This series is an alphabetical exploration of 26 options for living well, despite everything. It answers the question–How can we live well, despite problems?
A person wants to lose weight, so she takes a pill before every meal. It’s advertised to suppress her appetite. She doesn’t know it, but the pill has no medically proven appetite suppressant. It’s sold as a “food supplement” and it’s made of inert ingredients, mostly sucrose and natural coloring derived from beets. Still, she definitely feels less hungry after she takes it. She eats less and loses weight. (This is a true story about a supplement produced in Europe in the early 1990’s, told to me by the woman who worked on the team which invented it. They made a lot of money for their company).
What’s going on?
It’s the mysterious placebo effect. An immaterial thought acts on, and changes, the way a material body behaves. The woman believes the pill suppresses her appetite; her belief changes her appetite and her health.
By the power of sheer conviction, the placebo effect transforms belief into reality, and not because people are gullible.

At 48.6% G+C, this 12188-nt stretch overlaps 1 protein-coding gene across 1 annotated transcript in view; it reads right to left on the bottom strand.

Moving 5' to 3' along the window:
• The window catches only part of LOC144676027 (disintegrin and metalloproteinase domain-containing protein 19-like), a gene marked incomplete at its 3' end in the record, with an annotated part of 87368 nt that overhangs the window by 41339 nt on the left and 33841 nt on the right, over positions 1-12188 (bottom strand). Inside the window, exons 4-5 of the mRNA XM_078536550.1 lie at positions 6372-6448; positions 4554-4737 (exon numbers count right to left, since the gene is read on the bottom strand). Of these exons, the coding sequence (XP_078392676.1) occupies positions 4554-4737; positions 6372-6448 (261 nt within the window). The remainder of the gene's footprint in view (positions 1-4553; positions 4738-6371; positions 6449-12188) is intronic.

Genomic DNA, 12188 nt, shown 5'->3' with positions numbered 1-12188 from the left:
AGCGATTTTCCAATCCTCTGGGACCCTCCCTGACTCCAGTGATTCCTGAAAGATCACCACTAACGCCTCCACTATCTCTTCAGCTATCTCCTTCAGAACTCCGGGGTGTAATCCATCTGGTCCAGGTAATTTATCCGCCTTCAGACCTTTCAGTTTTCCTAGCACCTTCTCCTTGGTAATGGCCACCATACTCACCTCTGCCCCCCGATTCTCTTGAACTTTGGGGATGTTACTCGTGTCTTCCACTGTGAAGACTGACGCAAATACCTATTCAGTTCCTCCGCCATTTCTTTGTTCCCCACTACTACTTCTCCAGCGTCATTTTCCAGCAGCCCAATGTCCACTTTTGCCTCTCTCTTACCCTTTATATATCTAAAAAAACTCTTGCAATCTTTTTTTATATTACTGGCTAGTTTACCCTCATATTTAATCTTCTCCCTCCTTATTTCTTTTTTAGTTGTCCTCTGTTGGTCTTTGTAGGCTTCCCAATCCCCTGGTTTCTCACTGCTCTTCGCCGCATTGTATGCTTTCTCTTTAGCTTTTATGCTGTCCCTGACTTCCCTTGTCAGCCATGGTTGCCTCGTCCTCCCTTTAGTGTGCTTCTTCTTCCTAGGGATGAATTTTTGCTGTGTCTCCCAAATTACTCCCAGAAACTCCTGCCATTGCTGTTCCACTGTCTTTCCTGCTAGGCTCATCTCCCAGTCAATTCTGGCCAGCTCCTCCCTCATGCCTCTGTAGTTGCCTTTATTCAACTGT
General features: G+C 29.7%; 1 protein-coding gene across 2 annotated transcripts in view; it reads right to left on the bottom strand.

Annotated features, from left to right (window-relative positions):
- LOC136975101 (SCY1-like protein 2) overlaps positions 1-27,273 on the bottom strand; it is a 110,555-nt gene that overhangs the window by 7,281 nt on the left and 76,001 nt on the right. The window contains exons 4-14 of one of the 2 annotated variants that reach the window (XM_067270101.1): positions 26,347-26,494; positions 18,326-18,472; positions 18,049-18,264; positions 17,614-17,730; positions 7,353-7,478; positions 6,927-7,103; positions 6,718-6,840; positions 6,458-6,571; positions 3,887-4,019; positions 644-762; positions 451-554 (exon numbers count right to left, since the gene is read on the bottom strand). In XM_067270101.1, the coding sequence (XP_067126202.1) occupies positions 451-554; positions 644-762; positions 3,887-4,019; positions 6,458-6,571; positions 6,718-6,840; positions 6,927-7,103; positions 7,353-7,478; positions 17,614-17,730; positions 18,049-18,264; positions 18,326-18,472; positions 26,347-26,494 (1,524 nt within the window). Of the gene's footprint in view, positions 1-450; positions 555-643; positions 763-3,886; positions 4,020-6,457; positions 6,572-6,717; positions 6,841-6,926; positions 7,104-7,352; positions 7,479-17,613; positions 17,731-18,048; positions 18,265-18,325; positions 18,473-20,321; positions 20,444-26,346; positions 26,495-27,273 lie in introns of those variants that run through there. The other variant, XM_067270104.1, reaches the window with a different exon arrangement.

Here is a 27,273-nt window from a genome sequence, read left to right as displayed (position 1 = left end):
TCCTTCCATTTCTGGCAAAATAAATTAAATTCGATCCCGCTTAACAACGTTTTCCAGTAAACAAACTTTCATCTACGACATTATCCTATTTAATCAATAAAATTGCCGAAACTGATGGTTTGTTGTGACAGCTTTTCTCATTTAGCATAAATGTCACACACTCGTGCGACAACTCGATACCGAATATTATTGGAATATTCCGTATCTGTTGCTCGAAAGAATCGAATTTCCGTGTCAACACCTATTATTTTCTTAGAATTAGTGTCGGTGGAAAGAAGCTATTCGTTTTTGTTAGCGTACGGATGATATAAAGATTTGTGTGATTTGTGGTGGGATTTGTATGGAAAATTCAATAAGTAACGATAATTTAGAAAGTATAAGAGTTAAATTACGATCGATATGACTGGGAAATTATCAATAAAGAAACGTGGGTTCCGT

This is the miracle of faith.
Placebos can heal illness, cure depression and anxiety, reduce fatigue, mend broken hearts and give courage to cowards. Placebos have even diminished the effects of serious illnesses like Parkinson’s.
The placebo effect is not an illusion. Placebos produce measurable physiological effects–changes in heart rate and blood pressure, chemical and neurobiological changes in the blood and nervous system.
The placebo effect proves that the mind and body are not separate, but indivisible.
If I believe doing something is going to make me feel better, doing that thing will make me feel better.
In building a life that is authentically good, I’m going to use every tool in my comfort box, including the Placebo Effect.
Be it resolved: I shall believe in what I’m doing!
Which means I’m not going to do anything, take anything or participate in anything I don’t believe in.
This is so simple, it’s ludicrous. I need to stop thinking that nothing is going to help, nothing is going to work, nothing is going to get better. I have to believe that wisdom-inspired actions–eating well, being joyfully active, resting, minimizing stress, learning, growing, laughing, loving, and counting my blessings–are good medicine, which will improve my quality of life.
Amen? What do you believe will improve your life?
See also J is for Just-Do-It!